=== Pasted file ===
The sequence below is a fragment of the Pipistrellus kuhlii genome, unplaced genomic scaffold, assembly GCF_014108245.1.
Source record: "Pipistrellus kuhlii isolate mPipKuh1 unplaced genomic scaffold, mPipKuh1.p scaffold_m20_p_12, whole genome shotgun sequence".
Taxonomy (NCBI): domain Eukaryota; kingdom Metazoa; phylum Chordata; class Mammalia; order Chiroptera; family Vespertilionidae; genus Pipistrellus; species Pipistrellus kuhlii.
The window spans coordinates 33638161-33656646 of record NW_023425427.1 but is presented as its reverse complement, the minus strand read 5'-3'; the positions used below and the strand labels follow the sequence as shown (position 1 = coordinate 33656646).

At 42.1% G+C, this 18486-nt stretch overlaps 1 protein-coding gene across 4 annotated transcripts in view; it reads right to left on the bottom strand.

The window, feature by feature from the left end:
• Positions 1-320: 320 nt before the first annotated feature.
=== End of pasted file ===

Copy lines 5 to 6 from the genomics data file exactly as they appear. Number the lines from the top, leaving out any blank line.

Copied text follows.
At 42.1% G+C, this 18486-nt stretch overlaps 1 protein-coding gene across 4 annotated transcripts in view; it reads right to left on the bottom strand.

The window, feature by feature from the left end: